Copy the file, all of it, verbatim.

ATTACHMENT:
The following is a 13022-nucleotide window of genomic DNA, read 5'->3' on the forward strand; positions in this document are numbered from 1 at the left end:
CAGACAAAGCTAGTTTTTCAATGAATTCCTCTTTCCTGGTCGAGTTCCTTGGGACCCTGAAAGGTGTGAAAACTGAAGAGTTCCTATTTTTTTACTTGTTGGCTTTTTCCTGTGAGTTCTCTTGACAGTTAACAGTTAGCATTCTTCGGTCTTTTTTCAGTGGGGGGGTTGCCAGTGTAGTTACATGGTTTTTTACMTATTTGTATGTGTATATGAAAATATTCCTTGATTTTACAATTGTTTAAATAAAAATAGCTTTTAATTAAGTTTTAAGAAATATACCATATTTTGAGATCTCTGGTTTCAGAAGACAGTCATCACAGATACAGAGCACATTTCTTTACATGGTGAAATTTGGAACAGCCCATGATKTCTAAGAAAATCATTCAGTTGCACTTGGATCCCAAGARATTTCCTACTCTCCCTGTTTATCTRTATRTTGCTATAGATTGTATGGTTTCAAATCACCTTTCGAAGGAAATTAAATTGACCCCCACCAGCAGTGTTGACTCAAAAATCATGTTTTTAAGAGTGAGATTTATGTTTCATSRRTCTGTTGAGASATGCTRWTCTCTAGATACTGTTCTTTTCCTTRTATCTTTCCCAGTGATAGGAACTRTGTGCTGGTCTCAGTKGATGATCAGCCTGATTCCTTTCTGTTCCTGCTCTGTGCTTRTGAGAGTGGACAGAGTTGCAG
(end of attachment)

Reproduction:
The following is a 13022-nucleotide window of genomic DNA, read 5'->3' on the forward strand; positions in this document are numbered from 1 at the left end:
CAGACAAAGCTAGTTTTTCAATGAATTCCTCTTTCCTGGTCGAGTTCCTTGGGACCCTGAAAGGTGTGAAAACTGAAGAGTTCCTATTTTTTTACTTGTTGGCTTTTTCCTGTGAGTTCTCTTGACAGTTAACAGTTAGCATTCTTCGGTCTTTTTTCAGTGGGGGGGTTGCCAGTGTAGTTACATGGTTTTTTACMTATTTGTATGTGTATATGAAAATATTCCTTGATTTTACAATTGTTTAAATAAAAATAGCTTTTAATTAAGTTTTAAGAAATATACCATATTTTGAGATCTCTGGTTTCAGAAGACAGTCATCACAGATACAGAGCACATTTCTTTACATGGTGAAATTTGGAACAGCCCATGATKTCTAAGAAAATCATTCAGTTGCACTTGGATCCCAAGARATTTCCTACTCTCCCTGTTTATCTRTATRTTGCTATAGATTGTATGGTTTCAAATCACCTTTCGAAGGAAATTAAATTGACCCCCACCAGCAGTGTTGACTCAAAAATCATGTTTTTAAGAGTGAGATTTATGTTTCATSRRTCTGTTGAGASATGCTRWTCTCTAGATACTGTTCTTTTCCTTRTATCTTTCCCAGTGATAGGAACTRTGTGCTGGTCTCAGTKGATGATCAGCCTGATTCCTTTCTGTTCCTGCTCTGTGCTTRTGAGAGTGGACAGAGTTGCAG